People who really love their coffee are always looking for ways to drink good coffee in spaces that are not conducive to brewing good coffee, and Trade Joe’s seeks to fill this need with a handy little brew-in-the-bag coffee pouch, complete with spout.
If you’re one of the millions of Americans that downs coffee or other caffeinated beverages to get through the work day, here’s some good news. A new scientific review on the safety of caffeine says drinking up to four cups of coffee, or about 400 milligrams of caffeine, is pretty safe.
We sell a lot of cold brew coffee makers (the Takeya being the most popular) but the coolgear BRU is something pretty different. With its 21oz double wall tumbler fitted beneath the carafe, you can take your coffee with your immediately after it’s done brewing. And it’s on sale today for only $31.
Qu’est-ce que c’est?
This article was originally published in Danish on MUNCHIES DK
Jonathan Zagouri, 29, owns Zaggi's , a coffee bar in Copenhagen. What makes Zaggi's stand out in this city that drowns in cold brew, $6.50 lattes, and Aeropress filters is that all of Zaggi's coffee, cake, toast, and sandwiches cost $2.20. And Jonathan is not the prototype of a Copenhagen barista; he has been with combat troops in Afghanistan, he brews coffee for the upper class as well as street people, and he has declared war against Copenhagen coffee prices.
I started my coffee bar because something new had to happen in my life. I had been in the military for six years and wasn't really at ease with myself anymore. In 2011, I was deployed with combat troops from Slagelse, and I was seven months in Helmand in Afghanistan. It was quite a trip.
The military has given me a lot, for better and worse. I didn't know what I was going to spend my life doing, but I thought that doing something good for others would be the way forward. Whether we actually did something good for others as soldiers is a completely different story.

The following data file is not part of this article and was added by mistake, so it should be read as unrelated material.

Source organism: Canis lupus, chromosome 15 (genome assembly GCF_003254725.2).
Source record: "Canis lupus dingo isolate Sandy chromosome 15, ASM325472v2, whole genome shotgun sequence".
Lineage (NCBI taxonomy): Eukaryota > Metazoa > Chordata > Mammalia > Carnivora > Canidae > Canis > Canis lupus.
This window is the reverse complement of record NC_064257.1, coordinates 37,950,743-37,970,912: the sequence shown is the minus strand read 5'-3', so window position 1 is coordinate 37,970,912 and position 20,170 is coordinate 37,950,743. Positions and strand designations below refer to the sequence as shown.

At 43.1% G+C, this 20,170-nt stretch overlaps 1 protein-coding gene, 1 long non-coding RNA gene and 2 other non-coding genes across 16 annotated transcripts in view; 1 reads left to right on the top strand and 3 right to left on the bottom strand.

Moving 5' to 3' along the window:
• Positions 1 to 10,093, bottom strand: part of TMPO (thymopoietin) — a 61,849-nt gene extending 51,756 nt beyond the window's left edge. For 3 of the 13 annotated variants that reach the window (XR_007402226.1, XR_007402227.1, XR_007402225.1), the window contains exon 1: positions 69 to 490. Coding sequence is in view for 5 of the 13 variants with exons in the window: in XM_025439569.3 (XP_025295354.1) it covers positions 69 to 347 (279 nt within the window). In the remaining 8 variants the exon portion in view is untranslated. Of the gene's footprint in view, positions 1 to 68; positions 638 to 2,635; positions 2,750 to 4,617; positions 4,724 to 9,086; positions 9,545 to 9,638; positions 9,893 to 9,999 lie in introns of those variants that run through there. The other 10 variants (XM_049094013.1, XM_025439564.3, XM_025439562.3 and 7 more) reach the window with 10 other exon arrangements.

I had been home from Afghanistan for three years before I started my coffee project. I had already dabbled with the idea before I took off, but had neither the money nor the brain activity to make it reality. I was still a little boy when I went to Helmand. I had actually started civilian training paid by the military, but after I sat in the classroom for two weeks and wanted to shoot myself out of sheer boredom, I thought that something drastic had to happen.
So I borrowed a lot of money from anyone and everyone—from family and wherever I could get help. I really haven't earned a dime over the past two years. I have only paid off debt. I spent the money I made in Afghanistan on drinks and drugs and all sorts of other shit. Also for this reason, life was extra hard when I returned home. Being in the military will make you go a little crazy. You may get to the point where you bury yourself a little in your own thoughts and then find some ways to hold the thoughts at bay. And like so many others with that kind of problem, I found my solution in nightlife.
I can shut myself off, and when everything is real bad, my best friend is a bottle of whiskey. I cannot run from it. But it is something you learn to live with. And then you must try to minimize the damage to yourself and the people you care about. I didn't see a psychologist for the first three or four years after I returned home, but I have started doing that now. It does help, but everything takes time. My coffee bar helps me a lot.
Nine out of ten mornings, I wake up thinking "Fuck this shit," but the fact that you create your own little parallel society with the regular customers does give me a life, something happy and positive. And I must remember to appreciate it. It is important, especially when you tend to have a somewhat negative view of the world. It gives me the surplus energy to send a smile to those of my customers who could really need it.
Read the rest on Munchies.
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Go to your nearest home goods store, and you’ll find dozens of airtight containers to keep food and coffee fresh. But the Friis coffe vault takes things one step further with a valve and filter that lets your roast beans vent off CO2 without opening the lid, which keeps them fresher for longer.
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